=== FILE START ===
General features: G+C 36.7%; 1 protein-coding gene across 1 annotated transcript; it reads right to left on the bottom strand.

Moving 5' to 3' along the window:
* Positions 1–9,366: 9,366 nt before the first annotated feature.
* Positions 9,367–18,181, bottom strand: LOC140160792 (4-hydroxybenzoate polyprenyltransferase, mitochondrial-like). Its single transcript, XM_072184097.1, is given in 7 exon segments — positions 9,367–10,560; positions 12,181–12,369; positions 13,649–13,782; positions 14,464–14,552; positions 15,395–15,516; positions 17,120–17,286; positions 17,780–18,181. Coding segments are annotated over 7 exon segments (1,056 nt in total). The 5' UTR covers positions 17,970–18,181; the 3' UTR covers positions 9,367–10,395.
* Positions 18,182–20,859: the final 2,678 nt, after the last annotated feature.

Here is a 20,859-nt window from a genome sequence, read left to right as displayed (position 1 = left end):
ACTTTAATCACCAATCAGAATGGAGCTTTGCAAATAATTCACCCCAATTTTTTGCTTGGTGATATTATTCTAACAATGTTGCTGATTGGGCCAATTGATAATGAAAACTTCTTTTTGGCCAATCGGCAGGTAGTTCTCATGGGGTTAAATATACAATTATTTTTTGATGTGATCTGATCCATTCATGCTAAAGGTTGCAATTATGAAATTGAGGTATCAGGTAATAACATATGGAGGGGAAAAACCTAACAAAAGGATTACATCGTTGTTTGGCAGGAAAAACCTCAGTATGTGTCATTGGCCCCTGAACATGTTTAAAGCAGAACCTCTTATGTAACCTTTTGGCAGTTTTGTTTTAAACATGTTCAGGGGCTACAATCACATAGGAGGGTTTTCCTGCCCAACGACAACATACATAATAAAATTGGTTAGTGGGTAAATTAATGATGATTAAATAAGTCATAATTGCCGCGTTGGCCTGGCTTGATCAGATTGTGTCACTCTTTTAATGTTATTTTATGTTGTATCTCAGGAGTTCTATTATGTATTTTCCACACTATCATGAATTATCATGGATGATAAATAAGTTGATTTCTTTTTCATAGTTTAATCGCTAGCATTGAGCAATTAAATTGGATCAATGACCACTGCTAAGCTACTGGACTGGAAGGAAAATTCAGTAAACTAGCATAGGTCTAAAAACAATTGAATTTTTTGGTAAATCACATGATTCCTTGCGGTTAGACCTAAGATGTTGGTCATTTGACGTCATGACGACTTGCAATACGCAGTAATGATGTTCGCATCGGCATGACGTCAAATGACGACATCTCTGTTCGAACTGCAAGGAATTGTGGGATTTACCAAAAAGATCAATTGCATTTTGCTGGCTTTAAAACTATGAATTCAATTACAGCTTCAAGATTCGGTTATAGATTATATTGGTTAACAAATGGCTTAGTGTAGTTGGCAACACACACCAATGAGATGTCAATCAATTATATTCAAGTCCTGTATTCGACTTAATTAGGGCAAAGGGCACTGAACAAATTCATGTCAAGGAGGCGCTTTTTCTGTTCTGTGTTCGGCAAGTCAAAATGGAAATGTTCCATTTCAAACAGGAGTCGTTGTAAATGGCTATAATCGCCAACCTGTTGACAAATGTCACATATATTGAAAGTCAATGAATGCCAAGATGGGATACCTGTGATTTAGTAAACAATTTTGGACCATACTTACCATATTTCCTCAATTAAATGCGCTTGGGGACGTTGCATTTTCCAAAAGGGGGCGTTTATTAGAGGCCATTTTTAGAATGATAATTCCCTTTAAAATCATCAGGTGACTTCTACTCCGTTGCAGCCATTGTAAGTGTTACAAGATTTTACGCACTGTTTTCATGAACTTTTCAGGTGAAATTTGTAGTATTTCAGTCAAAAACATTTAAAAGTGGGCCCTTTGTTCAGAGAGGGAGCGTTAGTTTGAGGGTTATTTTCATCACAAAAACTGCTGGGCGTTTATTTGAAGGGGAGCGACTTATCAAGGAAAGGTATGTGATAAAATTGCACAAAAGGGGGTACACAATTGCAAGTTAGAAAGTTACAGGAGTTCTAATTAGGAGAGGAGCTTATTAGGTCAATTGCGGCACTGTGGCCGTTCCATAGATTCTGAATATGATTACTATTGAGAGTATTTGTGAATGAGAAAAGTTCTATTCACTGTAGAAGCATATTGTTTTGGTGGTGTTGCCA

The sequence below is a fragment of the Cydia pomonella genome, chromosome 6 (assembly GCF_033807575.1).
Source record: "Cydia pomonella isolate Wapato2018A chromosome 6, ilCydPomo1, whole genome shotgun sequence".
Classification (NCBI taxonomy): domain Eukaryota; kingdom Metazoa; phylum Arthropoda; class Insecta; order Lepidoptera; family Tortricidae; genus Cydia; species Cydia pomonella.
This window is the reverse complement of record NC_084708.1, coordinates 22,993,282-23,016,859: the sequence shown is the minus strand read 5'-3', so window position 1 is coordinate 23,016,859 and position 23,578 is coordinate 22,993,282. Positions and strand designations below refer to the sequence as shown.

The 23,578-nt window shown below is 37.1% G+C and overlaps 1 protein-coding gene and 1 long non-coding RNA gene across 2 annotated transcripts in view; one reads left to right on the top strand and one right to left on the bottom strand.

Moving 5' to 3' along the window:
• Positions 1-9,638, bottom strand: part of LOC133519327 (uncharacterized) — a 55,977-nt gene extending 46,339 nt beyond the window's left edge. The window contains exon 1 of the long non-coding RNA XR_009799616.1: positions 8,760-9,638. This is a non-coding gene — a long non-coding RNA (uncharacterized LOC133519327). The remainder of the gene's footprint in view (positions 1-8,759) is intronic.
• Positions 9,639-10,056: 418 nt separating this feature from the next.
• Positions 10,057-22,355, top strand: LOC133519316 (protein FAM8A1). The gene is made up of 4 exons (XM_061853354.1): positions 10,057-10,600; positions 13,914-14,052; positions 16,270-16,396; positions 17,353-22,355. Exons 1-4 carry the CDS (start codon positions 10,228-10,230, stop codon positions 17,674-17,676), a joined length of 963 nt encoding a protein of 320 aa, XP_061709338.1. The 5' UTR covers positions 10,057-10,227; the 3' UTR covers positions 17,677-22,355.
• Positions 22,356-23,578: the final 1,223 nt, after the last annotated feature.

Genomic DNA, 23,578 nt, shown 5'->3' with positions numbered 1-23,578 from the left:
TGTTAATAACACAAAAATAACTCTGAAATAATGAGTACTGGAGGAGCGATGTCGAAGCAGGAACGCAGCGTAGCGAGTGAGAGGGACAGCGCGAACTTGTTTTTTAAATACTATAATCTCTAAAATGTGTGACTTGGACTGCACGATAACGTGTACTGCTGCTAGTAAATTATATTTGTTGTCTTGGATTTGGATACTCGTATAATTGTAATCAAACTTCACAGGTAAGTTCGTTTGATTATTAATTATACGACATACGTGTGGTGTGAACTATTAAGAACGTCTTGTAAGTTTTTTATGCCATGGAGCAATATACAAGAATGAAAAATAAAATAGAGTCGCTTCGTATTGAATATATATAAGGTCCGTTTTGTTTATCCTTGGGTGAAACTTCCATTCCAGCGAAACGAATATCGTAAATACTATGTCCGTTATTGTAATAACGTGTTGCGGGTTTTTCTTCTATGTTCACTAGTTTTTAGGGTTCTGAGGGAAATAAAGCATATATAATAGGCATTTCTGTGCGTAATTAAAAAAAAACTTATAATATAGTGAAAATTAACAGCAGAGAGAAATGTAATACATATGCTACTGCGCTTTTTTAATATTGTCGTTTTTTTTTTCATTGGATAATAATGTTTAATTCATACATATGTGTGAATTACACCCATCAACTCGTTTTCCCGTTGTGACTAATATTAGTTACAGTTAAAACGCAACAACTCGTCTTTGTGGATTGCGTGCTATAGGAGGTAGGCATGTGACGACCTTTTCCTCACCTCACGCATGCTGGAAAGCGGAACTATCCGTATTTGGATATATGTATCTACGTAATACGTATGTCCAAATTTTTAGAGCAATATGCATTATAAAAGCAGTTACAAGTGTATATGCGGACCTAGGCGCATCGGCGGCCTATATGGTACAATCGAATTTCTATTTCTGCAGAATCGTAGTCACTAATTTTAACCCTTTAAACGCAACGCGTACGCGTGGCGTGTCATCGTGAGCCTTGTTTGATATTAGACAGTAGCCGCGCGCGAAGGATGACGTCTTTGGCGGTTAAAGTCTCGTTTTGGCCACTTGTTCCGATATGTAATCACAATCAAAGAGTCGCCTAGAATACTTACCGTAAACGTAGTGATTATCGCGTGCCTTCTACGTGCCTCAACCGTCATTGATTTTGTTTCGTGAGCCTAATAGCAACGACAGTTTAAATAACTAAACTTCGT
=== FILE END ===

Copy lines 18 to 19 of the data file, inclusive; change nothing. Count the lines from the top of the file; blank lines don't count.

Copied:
Genomic DNA, 23,578 nt, shown 5'->3' with positions numbered 1-23,578 from the left:
TGTTAATAACACAAAAATAACTCTGAAATAATGAGTACTGGAGGAGCGATGTCGAAGCAGGAACGCAGCGTAGCGAGTGAGAGGGACAGCGCGAACTTGTTTTTTAAATACTATAATCTCTAAAATGTGTGACTTGGACTGCACGATAACGTGTACTGCTGCTAGTAAATTATATTTGTTGTCTTGGATTTGGATACTCGTATAATTGTAATCAAACTTCACAGGTAAGTTCGTTTGATTATTAATTATACGACATACGTGTGGTGTGAACTATTAAGAACGTCTTGTAAGTTTTTTATGCCATGGAGCAATATACAAGAATGAAAAATAAAATAGAGTCGCTTCGTATTGAATATATATAAGGTCCGTTTTGTTTATCCTTGGGTGAAACTTCCATTCCAGCGAAACGAATATCGTAAATACTATGTCCGTTATTGTAATAACGTGTTGCGGGTTTTTCTTCTATGTTCACTAGTTTTTAGGGTTCTGAGGGAAATAAAGCATATATAATAGGCATTTCTGTGCGTAATTAAAAAAAAACTTATAATATAGTGAAAATTAACAGCAGAGAGAAATGTAATACATATGCTACTGCGCTTTTTTAATATTGTCGTTTTTTTTTTCATTGGATAATAATGTTTAATTCATACATATGTGTGAATTACACCCATCAACTCGTTTTCCCGTTGTGACTAATATTAGTTACAGTTAAAACGCAACAACTCGTCTTTGTGGATTGCGTGCTATAGGAGGTAGGCATGTGACGACCTTTTCCTCACCTCACGCATGCTGGAAAGCGGAACTATCCGTATTTGGATATATGTATCTACGTAATACGTATGTCCAAATTTTTAGAGCAATATGCATTATAAAAGCAGTTACAAGTGTATATGCGGACCTAGGCGCATCGGCGGCCTATATGGTACAATCGAATTTCTATTTCTGCAGAATCGTAGTCACTAATTTTAACCCTTTAAACGCAACGCGTACGCGTGGCGTGTCATCGTGAGCCTTGTTTGATATTAGACAGTAGCCGCGCGCGAAGGATGACGTCTTTGGCGGTTAAAGTCTCGTTTTGGCCACTTGTTCCGATATGTAATCACAATCAAAGAGTCGCCTAGAATACTTACCGTAAACGTAGTGATTATCGCGTGCCTTCTACGTGCCTCAACCGTCATTGATTTTGTTTCGTGAGCCTAATAGCAACGACAGTTTAAATAACTAAACTTCGT